NEW YORK (AdAge.com) -- Monthly magazines' latest quarterly drop in ad pages, the ninth consecutive quarter of year-over-year declines, wasn't exactly a surprise, but it wasn't all bad news either.
Monthlies' ad pages declined 5.7% from the first quarter of 2009, according to the Media Industry Newsletter, not the same as a gain but a much smaller loss than the double-digit plunges that have been seen since the third quarter of 2008.
"It's the smallest decline of the last couple of years," said Kathleen Brogan, print director at Carat. "As the year goes on there will probably be more titles that fold but that's not necessarily a bad thing. The strongest titles, that meet not only advertiser but reader demand, will stay strong throughout the year."
"I feel like everything we hear about magazines is always negative, but I don't think that's necessarily the case," Ms. Brogan added. "Brands change strategies but for the most part print is a staple. Readers are still there, readers still want their magazines and advertisers will pay to reach those people."
Magazines aren't alone in their pain, of course, and one recent forecast predicted ad spending across all media would decline again in the first quarter before finally rebounding modestly to end the year nearly flat.
But the challenges facing the magazine industry beyond the economy also mean some titles probably won't ever see their pre-recession pages return. And year-over-year comparisons are getting easier as a result of all the declines that came before. The first quarter numbers now being examined, for example, are being compared against the first quarter of 2009, an abysmal period in which ad pages plunged 21.5%. Monthly magazines' ad pages started falling in the first quarter of 2008.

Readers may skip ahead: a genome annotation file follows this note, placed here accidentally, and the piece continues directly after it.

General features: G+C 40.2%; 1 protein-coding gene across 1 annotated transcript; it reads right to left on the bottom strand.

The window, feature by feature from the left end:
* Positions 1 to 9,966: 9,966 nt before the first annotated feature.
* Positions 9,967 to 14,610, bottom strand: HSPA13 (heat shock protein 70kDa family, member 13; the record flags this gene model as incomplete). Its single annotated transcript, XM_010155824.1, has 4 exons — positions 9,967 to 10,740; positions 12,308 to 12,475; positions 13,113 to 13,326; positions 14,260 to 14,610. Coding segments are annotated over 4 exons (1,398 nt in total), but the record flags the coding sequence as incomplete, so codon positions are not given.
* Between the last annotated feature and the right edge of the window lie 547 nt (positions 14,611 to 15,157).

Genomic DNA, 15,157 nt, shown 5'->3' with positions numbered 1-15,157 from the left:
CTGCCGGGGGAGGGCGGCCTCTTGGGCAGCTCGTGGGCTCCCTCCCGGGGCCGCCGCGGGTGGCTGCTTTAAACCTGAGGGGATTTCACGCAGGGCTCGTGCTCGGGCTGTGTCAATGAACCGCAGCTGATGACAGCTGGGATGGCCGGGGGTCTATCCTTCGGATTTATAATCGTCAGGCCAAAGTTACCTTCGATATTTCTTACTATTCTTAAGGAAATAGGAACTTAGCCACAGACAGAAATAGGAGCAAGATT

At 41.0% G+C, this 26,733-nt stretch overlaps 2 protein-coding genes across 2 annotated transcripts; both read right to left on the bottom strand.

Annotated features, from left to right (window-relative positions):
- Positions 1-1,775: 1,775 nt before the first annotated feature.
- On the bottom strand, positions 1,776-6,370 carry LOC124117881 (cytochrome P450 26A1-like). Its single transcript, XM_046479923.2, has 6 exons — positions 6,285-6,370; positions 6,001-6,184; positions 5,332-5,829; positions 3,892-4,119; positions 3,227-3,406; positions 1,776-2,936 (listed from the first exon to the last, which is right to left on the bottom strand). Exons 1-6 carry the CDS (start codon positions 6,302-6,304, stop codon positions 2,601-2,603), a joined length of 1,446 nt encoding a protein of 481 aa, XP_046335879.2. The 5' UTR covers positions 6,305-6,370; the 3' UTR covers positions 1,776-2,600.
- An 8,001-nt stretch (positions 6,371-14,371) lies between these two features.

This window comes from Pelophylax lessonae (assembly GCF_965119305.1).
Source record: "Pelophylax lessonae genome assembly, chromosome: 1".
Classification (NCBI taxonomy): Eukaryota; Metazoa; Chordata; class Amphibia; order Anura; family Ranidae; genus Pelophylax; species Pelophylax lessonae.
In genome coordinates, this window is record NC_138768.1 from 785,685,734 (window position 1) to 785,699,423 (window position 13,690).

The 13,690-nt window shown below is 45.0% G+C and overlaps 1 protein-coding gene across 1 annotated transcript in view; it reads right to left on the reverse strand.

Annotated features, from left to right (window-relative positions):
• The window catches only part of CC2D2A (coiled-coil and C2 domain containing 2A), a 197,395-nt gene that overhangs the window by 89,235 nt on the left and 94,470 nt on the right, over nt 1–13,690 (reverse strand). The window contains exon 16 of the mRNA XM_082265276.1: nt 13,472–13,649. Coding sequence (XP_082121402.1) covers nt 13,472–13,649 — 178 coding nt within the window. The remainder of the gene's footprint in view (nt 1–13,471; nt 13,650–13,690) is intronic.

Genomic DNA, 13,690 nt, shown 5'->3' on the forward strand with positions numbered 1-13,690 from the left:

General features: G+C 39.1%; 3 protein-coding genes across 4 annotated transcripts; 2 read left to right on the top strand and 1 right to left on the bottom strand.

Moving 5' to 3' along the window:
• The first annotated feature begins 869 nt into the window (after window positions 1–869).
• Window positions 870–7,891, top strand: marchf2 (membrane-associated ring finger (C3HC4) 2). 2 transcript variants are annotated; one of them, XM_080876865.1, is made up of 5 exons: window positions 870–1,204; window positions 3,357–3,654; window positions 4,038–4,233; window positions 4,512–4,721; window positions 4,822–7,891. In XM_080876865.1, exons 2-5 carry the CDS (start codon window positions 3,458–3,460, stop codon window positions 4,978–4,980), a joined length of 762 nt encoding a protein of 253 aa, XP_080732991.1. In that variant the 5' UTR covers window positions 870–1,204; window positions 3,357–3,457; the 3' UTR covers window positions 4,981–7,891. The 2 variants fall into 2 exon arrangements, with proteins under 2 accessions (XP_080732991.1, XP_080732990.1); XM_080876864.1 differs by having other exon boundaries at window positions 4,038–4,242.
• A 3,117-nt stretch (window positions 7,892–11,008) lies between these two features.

Ad pages fell in 94 monthlies this quarter and grew in 59, according to the newsletter's count. Titles with double-digit percentage losses included Black Enterprise, Coastal Living, Men's Fitness, National Geographic, Running Times, Veranda and W. Double-digit gains, however, were posted by titles including Every Day with Rachael Ray, Fitness, In Style, Lucky, Marie Claire, Popular Mechanics and Teen Vogue.
"I feel in a certain sense that we've begun to crack the code on the idea of integration and platform-agnostic kinds of things," said Laura McEwen, VP-publisher at Teen Vogue, where ad pages shot up 23.3%. "We have Teen Vogue, TeenVogue.com, the Teen Vogue Haute Spot iPhone application and we have our store, a live opportunity to connect with our readership. We are working to do a deep dive with each client into a large scale program. That in a very simple way is what's helping out business."
Magazines as a whole might see a positive year but should keep expectations in check, Ms. McEwen said, predicting perhaps 2% to 4% ad-page growth across the industry in 2010. "I think it's a conservative recovery," she said.